2. Religion in the Ancient Orient
Religion for the people in the Ancient Orient was very important. Each people had its own religion: there were monotheistic and polytheistic religions.
The Egyptians had several gods they believed in. The most famous ones are: - Ra: it was the beginning of everything, and the hawk-headed god of sun who is holding a Sun disk - Shu and Tefnut: they are the children of Ra; Shu is the god of dryness, Tefnut is the god of humidity - Osiris and Isis: they are husband and wife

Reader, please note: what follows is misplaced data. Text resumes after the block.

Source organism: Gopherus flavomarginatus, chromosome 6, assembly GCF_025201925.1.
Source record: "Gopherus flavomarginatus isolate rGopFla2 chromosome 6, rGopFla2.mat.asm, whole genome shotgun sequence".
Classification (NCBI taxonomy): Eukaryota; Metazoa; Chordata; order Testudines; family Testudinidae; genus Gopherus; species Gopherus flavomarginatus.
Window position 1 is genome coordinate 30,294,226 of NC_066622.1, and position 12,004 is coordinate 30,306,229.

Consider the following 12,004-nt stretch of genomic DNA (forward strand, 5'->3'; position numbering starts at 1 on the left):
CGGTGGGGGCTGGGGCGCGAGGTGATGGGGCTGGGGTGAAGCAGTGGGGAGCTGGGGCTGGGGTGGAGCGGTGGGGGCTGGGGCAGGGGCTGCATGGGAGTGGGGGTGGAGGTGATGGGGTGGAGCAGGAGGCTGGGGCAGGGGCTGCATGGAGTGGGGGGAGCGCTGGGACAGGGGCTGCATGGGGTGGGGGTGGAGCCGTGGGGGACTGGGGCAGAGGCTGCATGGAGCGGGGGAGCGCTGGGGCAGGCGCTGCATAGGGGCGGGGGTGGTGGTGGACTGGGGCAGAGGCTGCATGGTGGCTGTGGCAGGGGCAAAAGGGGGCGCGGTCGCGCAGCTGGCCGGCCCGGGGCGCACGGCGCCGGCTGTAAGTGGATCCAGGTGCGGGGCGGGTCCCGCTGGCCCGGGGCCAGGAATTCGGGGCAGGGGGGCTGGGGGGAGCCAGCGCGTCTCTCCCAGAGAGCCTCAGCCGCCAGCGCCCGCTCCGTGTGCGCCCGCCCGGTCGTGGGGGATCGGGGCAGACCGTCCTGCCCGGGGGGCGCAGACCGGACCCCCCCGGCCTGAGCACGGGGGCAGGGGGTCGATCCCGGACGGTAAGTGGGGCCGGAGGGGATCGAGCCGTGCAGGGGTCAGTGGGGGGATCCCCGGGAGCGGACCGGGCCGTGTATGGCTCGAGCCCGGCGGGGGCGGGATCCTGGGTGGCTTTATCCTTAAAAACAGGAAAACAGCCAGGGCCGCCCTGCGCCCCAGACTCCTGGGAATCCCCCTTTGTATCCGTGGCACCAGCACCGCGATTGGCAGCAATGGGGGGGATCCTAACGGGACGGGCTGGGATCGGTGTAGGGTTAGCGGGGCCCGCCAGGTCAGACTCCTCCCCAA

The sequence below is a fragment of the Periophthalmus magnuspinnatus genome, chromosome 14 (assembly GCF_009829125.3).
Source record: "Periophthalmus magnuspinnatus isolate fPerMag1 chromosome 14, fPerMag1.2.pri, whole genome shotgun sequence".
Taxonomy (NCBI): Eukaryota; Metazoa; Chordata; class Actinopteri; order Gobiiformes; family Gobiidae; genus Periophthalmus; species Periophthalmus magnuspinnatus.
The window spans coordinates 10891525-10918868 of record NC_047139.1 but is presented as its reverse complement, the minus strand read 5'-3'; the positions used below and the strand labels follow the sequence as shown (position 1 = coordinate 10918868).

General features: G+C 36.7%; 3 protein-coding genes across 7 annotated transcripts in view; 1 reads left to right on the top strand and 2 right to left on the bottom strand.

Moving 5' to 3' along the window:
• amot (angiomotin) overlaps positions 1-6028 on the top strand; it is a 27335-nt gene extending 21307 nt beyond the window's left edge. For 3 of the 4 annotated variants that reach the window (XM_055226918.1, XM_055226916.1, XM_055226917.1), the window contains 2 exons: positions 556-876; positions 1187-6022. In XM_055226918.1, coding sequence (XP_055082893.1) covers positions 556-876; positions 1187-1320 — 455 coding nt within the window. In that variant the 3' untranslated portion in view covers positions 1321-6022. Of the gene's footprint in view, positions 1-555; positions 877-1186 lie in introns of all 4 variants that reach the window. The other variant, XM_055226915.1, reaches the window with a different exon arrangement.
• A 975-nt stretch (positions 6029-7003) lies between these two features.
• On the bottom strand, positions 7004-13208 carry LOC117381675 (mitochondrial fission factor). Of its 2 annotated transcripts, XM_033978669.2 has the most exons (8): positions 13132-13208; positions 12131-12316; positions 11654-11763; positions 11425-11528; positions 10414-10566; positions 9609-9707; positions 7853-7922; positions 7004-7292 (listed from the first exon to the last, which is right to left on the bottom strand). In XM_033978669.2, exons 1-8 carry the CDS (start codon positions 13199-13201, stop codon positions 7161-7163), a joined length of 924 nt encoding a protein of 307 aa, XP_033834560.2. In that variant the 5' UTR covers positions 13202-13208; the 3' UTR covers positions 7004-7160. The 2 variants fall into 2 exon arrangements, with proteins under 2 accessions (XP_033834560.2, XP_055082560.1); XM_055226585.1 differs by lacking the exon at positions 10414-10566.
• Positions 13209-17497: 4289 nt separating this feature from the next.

- Horus: their kid; he is the falcon god, the protector of kings But there was an experiment of monotheistic religion. Amenhotep IV tried to establish monotheistic religion because the Amon priests became too powerful; this is called Amarna reform. He wanted to replace the cult of Amon with the cult of Aton, so it became the main god. After the death of Amenhotep, this monotheism disappeared. In Mesopotamia there was a close relationship between the state and religion, similarly to other countries in the Ancient Orient. They had polytheistic religion with several gods. All lands belonged to the gods and it was the king who represented them. Persia had a very special religion, called religious dualism. People believed in two opposing gods: Ahrumazda, God of Light and Truth and Ahriman, God of Darkness and Evil. The sacred book of the Persians was the Avesta (book of knowledge), which was written by Zoroaster, the founder of religious dualism. Palestine was a unique country in the Ancient Orient, because it was the only country which had monotheistic religion. They worship one god, Yahweh, the creator of all things and the ruler of the universe. (it’s the same as God for Christians, and Allah for the Muslims) Their sacred book is the Torah (means: The Way). The basic ideas are: - there is a binding agreement between God and his people (Jewish is the chosen people); this is the concept of covenant - they have to keep the Ten Commandments, which are the basic...
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